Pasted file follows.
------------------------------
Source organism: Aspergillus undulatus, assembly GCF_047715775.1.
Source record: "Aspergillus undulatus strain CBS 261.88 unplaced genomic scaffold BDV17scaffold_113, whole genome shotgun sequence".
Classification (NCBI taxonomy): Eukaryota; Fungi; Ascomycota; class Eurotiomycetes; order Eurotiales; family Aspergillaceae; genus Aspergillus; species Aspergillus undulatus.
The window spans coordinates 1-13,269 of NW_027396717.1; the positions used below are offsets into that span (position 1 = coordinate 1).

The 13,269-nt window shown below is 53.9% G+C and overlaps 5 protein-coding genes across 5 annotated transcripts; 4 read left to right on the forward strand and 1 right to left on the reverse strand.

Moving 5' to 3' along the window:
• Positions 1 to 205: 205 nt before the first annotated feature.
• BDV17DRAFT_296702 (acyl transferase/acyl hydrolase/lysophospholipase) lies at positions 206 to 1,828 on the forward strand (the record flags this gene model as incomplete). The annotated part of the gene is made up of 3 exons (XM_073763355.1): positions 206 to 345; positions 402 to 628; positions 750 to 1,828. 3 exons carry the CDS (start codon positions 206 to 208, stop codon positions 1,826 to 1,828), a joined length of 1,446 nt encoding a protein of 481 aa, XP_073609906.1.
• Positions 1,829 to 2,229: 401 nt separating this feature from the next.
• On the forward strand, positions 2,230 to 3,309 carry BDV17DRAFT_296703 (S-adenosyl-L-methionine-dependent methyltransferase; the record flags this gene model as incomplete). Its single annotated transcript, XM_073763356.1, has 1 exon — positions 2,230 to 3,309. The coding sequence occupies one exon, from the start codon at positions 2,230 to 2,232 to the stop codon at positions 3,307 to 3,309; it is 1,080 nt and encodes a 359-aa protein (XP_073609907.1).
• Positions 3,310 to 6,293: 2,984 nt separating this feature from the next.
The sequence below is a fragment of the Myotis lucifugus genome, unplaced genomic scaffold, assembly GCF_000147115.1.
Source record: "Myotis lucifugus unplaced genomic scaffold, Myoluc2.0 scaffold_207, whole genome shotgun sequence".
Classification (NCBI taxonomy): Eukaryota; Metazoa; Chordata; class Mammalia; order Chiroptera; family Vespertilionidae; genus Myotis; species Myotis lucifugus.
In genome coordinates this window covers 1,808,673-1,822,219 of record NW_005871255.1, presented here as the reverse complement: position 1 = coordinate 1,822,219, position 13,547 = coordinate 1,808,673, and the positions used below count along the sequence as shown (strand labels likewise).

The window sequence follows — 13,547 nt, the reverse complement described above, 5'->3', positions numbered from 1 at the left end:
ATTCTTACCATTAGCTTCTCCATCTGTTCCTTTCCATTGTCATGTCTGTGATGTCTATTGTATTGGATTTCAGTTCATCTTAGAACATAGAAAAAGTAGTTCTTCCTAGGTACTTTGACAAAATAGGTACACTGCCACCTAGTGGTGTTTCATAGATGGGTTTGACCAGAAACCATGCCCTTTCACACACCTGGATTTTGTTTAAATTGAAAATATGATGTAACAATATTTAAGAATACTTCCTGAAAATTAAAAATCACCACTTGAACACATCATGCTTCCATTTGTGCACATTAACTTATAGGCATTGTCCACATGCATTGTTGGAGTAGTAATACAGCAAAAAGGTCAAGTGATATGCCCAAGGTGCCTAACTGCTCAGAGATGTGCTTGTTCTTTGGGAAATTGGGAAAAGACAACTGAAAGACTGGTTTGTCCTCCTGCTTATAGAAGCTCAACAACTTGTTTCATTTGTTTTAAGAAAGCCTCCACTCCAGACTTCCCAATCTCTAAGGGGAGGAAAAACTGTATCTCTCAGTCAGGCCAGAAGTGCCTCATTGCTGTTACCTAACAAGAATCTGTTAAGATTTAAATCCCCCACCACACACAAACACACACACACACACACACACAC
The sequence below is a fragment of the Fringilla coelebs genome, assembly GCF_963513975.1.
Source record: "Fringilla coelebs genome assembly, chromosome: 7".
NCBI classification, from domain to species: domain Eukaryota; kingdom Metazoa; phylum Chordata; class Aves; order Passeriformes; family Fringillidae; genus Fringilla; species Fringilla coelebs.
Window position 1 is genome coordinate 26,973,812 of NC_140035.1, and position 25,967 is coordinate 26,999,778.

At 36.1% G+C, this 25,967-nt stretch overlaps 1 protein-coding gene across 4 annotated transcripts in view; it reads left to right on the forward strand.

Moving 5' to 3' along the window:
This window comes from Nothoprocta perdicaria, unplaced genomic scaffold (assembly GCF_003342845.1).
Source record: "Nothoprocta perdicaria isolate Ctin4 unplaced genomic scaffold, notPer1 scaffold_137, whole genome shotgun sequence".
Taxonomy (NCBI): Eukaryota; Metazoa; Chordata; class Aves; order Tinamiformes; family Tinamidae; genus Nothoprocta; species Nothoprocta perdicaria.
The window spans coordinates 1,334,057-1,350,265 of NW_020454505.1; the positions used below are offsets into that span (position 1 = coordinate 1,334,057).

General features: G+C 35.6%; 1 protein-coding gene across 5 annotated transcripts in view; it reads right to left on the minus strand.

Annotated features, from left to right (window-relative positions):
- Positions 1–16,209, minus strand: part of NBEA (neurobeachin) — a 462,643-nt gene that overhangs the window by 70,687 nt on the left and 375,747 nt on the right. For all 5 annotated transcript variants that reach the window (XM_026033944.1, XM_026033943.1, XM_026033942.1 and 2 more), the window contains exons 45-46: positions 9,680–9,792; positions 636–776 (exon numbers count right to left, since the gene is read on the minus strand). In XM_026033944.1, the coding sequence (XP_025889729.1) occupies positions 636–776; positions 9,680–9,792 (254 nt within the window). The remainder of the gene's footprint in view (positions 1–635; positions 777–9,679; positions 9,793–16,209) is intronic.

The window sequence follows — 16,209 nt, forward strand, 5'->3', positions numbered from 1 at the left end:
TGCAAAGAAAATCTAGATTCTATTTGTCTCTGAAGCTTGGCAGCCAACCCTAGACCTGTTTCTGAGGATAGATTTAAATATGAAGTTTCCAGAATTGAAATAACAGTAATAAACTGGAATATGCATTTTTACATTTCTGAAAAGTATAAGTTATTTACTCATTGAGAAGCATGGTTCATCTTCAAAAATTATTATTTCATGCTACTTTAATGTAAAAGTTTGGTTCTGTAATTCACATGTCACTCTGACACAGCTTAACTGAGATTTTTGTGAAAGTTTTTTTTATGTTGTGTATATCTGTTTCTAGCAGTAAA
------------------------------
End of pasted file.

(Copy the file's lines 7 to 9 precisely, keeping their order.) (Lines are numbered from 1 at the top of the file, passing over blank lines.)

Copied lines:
• Positions 1 to 205: 205 nt before the first annotated feature.
• BDV17DRAFT_296702 (acyl transferase/acyl hydrolase/lysophospholipase) lies at positions 206 to 1,828 on the forward strand (the record flags this gene model as incomplete). The annotated part of the gene is made up of 3 exons (XM_073763355.1): positions 206 to 345; positions 402 to 628; positions 750 to 1,828. 3 exons carry the CDS (start codon positions 206 to 208, stop codon positions 1,826 to 1,828), a joined length of 1,446 nt encoding a protein of 481 aa, XP_073609906.1.
• Positions 1,829 to 2,229: 401 nt separating this feature from the next.